03 August 2005

SF Hail Dail Speaking Rights Plan

Derry Journal

Tuesday 2nd August 2005

Irish government moves to allow Northern Ireland MPs and MEPs to debate in Dail Eireann would be a welcome recognition of the rights of Irish citizens north of the border, Sinn Fein has said. Foyle MLA Mitchel McLaughlin welcomed reports that Taoiseach Bertie Ahern's government will embark on plans in the autumn to allow 18 MPs and three MEPs from Northern Ireland to take part in Dail debates on issues affecting their region.

Ulster Unionist leader Sir Reg Empey has reacted furiously to the proposal which, he claimed, was another concession to Sinn Fein in the wake of the IRA's announcement that it is abandoning its armed campaign. However, Mr. McLaughlin confirmed it was a demand his party's negotiators had pressed for.

"The Irish government have given commitments to facilitate this, as an expression of the right of northern nationalists, of Irish citizens, to participation in the political life of the nation. "I welcome any move by the Irish government to give effect to these commitments."

Mr. Ahern was warned yesterday that, in the event of devolution returning, Ulster Unionists would retaliate with their own sanctions if speaking rights were given in the Dublin Parliament to Northern Ireland MPs and MEPs. Former Stormont Economy Minister Reg Empey said the proposal was outside the terms of the Good Friday Agreement and was a breach of the principle that the consent of the majority of the people of Northern Ireland would be required before there is any change to the province's constitutional status.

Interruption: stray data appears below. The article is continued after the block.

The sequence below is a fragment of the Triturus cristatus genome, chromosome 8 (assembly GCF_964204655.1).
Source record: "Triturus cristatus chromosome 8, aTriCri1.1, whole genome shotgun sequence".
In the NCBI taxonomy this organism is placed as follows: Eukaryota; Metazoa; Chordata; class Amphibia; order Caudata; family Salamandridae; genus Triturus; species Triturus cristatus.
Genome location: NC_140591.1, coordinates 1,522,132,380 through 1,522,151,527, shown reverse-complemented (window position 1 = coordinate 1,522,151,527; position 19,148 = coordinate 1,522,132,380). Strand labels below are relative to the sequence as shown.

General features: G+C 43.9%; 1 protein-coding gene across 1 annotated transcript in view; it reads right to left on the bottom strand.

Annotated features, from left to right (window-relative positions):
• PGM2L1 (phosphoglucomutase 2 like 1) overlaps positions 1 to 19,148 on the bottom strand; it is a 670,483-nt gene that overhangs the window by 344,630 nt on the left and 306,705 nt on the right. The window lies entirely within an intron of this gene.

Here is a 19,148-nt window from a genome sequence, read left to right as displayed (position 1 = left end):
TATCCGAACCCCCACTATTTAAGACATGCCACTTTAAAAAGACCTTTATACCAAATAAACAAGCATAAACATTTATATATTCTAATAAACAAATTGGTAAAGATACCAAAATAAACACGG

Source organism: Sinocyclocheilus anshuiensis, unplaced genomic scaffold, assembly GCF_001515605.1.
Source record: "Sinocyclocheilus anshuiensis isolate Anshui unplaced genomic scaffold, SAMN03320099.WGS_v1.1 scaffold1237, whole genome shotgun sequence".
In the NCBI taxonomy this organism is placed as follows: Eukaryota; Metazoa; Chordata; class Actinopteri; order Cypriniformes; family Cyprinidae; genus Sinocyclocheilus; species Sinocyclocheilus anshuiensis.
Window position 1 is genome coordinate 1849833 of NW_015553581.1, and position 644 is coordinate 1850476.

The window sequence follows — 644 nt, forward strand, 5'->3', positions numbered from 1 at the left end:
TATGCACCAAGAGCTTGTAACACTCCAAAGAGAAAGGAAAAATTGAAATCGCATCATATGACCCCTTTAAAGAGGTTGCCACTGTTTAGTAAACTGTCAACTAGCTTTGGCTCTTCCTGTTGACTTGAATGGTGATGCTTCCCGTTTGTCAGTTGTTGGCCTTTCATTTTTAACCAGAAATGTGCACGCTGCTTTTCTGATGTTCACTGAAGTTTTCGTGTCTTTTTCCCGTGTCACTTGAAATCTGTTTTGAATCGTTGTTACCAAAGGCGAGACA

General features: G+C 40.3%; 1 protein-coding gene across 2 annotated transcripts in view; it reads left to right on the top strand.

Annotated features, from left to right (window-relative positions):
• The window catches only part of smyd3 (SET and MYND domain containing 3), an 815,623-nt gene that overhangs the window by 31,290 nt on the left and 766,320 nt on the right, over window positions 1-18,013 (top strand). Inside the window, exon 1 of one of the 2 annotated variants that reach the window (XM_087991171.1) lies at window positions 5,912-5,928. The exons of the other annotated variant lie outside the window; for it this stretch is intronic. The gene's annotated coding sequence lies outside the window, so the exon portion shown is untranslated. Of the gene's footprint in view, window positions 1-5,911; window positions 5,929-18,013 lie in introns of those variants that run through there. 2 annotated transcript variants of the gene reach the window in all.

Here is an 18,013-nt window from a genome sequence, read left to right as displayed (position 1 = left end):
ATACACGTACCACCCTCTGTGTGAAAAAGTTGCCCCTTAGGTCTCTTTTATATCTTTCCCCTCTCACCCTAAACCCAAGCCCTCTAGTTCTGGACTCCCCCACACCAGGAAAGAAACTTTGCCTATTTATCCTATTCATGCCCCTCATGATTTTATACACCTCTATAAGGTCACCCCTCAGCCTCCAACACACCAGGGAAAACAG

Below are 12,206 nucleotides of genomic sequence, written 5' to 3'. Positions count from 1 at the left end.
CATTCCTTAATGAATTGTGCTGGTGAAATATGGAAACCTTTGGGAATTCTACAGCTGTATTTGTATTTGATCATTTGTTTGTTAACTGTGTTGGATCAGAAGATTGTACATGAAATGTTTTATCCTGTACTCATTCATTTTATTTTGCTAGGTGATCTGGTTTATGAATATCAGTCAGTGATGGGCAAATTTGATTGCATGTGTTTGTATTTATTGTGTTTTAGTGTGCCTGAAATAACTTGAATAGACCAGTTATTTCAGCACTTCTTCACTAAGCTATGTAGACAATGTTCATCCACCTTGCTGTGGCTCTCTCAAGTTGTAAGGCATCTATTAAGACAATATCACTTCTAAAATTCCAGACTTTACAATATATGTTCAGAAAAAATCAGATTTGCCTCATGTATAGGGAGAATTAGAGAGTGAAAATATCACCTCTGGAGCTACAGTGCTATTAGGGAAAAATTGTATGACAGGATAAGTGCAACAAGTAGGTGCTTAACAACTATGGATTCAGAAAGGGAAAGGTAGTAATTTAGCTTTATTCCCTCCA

"I believe this move is very dangerous because it would effectively be setting up an embryonic all-Ireland Parliament," the East Belfast Assembly member said. "When the idea was first mooted two years ago, the UUP opposed it. We told the two Governments then, and have repeatedly since, that if it is pursued by Dublin, we will no longer be obligated to our support for north-south institutions."

Sinn Fein would like to see its five MPs, including Gerry Adams and Martin McGuinness, and their Northern Ireland MEP Bairbre de Brun being given speaking rights. There have also been suggestions they could play a part in Dail committees. Mark Durkan's SDLP would also be expected to welcome the move and send its three MPs to the Dail.

Mr. Empey's threat against north-south bodies was reminiscent of Ulster Unionist sanctions during devolution aimed at Sinn Fein. During the last Assembly, his predecessor, David Trimble, refused to nominate Sinn Fein ministers for crossborder meetings with Irish government ministers because of the IRA's reluctance to disarm. Should devolution return and unionists refuse to attend or even recognise cross-border institutions, it would cause difficulties for a section of the Good Friday Agreement many nationalists hold dear. Sir Reg accused the rival DUP of failing to grasp the significance of the speaking rights move. "The DUP fell asleep at the wheel on this issue in negotiations last year," he said.


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